Buckwheat flour is low FODMAP at ⅔ cup, so ensure you control your portion sizes.  Either eat as blinis or limit to 1-2 large pancakes per serving.

Ingredients, makes approx. 10 large or 40 small pancakes (8cm diameter)

4 large eggs
3 cups buckwheat flour
3¾ cups non-dairy milk (see above)
Coconut oil for cooking (approx. ½ tsp. for each pancake)

Method

1.    Sift the flour into a mixing bowl
2.    Add eggs and milk and whisk till smooth
3.    Melt coconut oil in a large frying pan until very hot
4.    Pour in the batter to make a thin layer or make several smaller blinis (you can use a silicone mould or do freehand)
5.    Cook on each side for about 1-2 minutes until lightly browned
6.    Add toppings as required

 

Recipe # 3   Buckwheat & coconut pancakes

These are great if you find 100% buckwheat too strong; some find it has an aftertaste.  The coconut flour has added fibre and reduces grain content (coconut is not a grain or a pseudo-grain but a fruit). These are not so easy to flip due to the coconut flour, so medium-sized pancakes are often better.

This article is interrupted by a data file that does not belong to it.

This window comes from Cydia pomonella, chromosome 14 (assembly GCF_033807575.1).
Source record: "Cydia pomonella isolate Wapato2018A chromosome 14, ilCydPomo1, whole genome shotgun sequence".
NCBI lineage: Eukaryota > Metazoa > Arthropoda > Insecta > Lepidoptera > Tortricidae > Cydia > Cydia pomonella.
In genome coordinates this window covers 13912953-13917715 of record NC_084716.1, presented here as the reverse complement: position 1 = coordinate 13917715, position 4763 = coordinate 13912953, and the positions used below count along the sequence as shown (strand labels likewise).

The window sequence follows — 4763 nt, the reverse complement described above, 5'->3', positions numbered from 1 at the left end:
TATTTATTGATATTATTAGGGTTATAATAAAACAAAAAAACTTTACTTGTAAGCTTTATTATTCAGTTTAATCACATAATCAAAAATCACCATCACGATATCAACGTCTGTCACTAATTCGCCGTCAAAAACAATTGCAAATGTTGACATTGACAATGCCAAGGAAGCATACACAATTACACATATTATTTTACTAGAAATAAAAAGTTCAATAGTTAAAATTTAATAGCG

Coconut flour has not been tested by Monash University for FODMAP content but it is believed to be low FODMAP under 3 tablespoons (note: ½ cup = 8 gently heaped tablespoons).  Buckwheat flour is low FODMAP at ⅔ cup, so ensure you control your portion sizes of both flours accordingly! 1-2 large or 2-3 medium pancakes per serving should be fine.

Ingredients, makes approx. 10 large or 15 medium pancakes

4 large eggs
1 cup buckwheat flour
½ cup coconut flour (this absorbs a lot more fluid)
4 cups non-dairy milk (see above)
Coconut oil for cooking (approx. ½ tsp. for each pancake)

Method

1.    Sift the flours into a mixing bowl
2.    Add eggs and milk and whisk till smooth
3.    Let sit for a few minutes for the coconut flour to absorb the fluid
4.    Melt coconut oil in a large frying pan until very hot
5.    Pour in the batter to make a thin layer, tip pan to distribute the batter to the edges
6.    Cook on each side for about 1-2 minutes until lightly browned
7.    Add toppings as required

 

Recipe # 4   Coconut pancakes

These are totally grain-free and suitable for those with severely compromised digestive systems, particularly those with IBD where intestinal inflammation is high.  Without grains, the pancakes start tasting more ‘eggy’ but still give a ‘carby’ feel which many of my clients seek.